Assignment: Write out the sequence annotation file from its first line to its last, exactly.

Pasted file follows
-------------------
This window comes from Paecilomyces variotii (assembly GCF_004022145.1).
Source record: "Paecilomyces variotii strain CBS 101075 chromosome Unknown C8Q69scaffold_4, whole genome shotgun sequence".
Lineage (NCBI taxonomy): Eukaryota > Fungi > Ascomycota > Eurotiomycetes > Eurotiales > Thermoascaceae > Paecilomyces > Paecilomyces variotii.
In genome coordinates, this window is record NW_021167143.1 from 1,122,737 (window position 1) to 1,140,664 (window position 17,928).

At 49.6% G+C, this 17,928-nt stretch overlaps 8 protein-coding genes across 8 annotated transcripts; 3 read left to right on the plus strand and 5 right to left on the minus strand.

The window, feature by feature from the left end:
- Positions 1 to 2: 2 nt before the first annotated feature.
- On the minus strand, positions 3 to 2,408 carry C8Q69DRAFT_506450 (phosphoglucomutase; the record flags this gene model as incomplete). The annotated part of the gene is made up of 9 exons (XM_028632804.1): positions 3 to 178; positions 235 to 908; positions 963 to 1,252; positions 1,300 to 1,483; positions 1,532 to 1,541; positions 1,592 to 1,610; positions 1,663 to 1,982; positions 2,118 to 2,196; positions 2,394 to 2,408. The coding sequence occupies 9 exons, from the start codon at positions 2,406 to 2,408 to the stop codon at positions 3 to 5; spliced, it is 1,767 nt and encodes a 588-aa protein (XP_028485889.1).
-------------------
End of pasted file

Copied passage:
This window comes from Paecilomyces variotii (assembly GCF_004022145.1).
Source record: "Paecilomyces variotii strain CBS 101075 chromosome Unknown C8Q69scaffold_4, whole genome shotgun sequence".
Lineage (NCBI taxonomy): Eukaryota > Fungi > Ascomycota > Eurotiomycetes > Eurotiales > Thermoascaceae > Paecilomyces > Paecilomyces variotii.
In genome coordinates, this window is record NW_021167143.1 from 1,122,737 (window position 1) to 1,140,664 (window position 17,928).

At 49.6% G+C, this 17,928-nt stretch overlaps 8 protein-coding genes across 8 annotated transcripts; 3 read left to right on the plus strand and 5 right to left on the minus strand.

The window, feature by feature from the left end:
- Positions 1 to 2: 2 nt before the first annotated feature.
- On the minus strand, positions 3 to 2,408 carry C8Q69DRAFT_506450 (phosphoglucomutase; the record flags this gene model as incomplete). The annotated part of the gene is made up of 9 exons (XM_028632804.1): positions 3 to 178; positions 235 to 908; positions 963 to 1,252; positions 1,300 to 1,483; positions 1,532 to 1,541; positions 1,592 to 1,610; positions 1,663 to 1,982; positions 2,118 to 2,196; positions 2,394 to 2,408. The coding sequence occupies 9 exons, from the start codon at positions 2,406 to 2,408 to the stop codon at positions 3 to 5; spliced, it is 1,767 nt and encodes a 588-aa protein (XP_028485889.1).